The next year it was the boats and the hurricanes both an important part of growing up for me and an integral part of my psyche (as established in the earlier question). Last year, on public demand, I brought my water colour work but in large scale. They were huge water colours.
This year I have brought the travelling element to my installation. The trunks which were an important element of travel as well as storage in our water laden lives, have been coloured with my unique memories and presented to you in “Story of Our Lives”. Recently I used this same style of work for 100 years of Indian cinema depicting those most popular moments, in Indian cinema from Raja Harishchandra to the current Bollywood blockbusters. This was presented in Nehru Centre in November.
One can see my Canvases in my signature style in “Metamorphosis of Colours” at the Arts House. (Check end for details on exhibition).
J: Your beret, your Fendi scarf they speak of not just a style which is Paresh Maity but also of an opulent India......do you identify with this new India? Shed some light on where you think India is going from here?
PM: India has always been in the lead be it in art, movies, culture, food and it is only recently with the technology developments the focus is back on her and she is in the limelight. India has been an expert in all the fields and I am proud of the attention she is receiving now. Along with India I move too...I am part of this parade of people, the society and changing times and the culture. It is like Dali’s, “The Persistence of Memory”, parallel psyches.
J: Jayashree your wife is also a successful artist. Do you two actually discuss creative processes or mind blocks?
PM: We do discuss a lot about our work and process....I give my opinion only when she asks for it. However my opinion is more in the form of a question. Like why did she chose a certain colour etc. She respects my opinion due to my strong and long formative years of academic training as well.
In any creative process knowing when to stop is the key issue. You have to leave room for imagination.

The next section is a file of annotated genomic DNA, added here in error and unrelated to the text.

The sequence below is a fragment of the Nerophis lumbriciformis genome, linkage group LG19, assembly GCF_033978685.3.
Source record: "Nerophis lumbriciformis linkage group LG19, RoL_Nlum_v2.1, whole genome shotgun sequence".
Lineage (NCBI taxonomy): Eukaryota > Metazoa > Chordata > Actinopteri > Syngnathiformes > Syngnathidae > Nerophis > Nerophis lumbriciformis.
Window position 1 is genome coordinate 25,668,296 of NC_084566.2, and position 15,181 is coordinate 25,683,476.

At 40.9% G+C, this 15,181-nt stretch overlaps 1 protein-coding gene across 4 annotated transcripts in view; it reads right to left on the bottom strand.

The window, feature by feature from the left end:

We travel and paint together. Our studios in Delhi are in different places far from each other but in Bangalore, where we do spend some months, our studios are in the same house.
J: While I was looking, I found a particular gallery carrying some of your photography prints. Is this something that you see as developing and that you will continue to pursue?
PM: Photography has always been a hobby of mine. I still use film. I take lots of pictures and I still keep it at a hobby scale. My son who is a fashion photographer gets his passion from me. In fact when I go back from Singapore I will buy back my stock of film.
J: In this journey from Tamluk to here, how have you changed and what would you say is your biggest achievement and what has been your biggest loss along the way?
PM: My biggest achievement comes when people love and appreciate my work and derive joy from it. I have no loss as I am still the same Paresh inside, as I was years ago. When I go back to Tamluk people always keep telling me how all this name and fame has not changed who I really am. I am like a child, happy to be in nature. I have no vices and my only addictions are my work, yoga and my evening walks. I have to work every day – that is my insanity.
One of the world’s most collected artists, Paresh Maity, is going to have his second exhibition in Singapore – Metamorphosis of Colours at The Arts House.
Preview on, the 13 January 2014, 6:30 to 9 p.m. by invitation only.
On view, on the 14th January 2014, 11 a.m. to 8 p.m.
At the Art Stage from 16th to the 19th January 2014.
Paresh is being presented by Gallery Sumukha, Bangalore, India.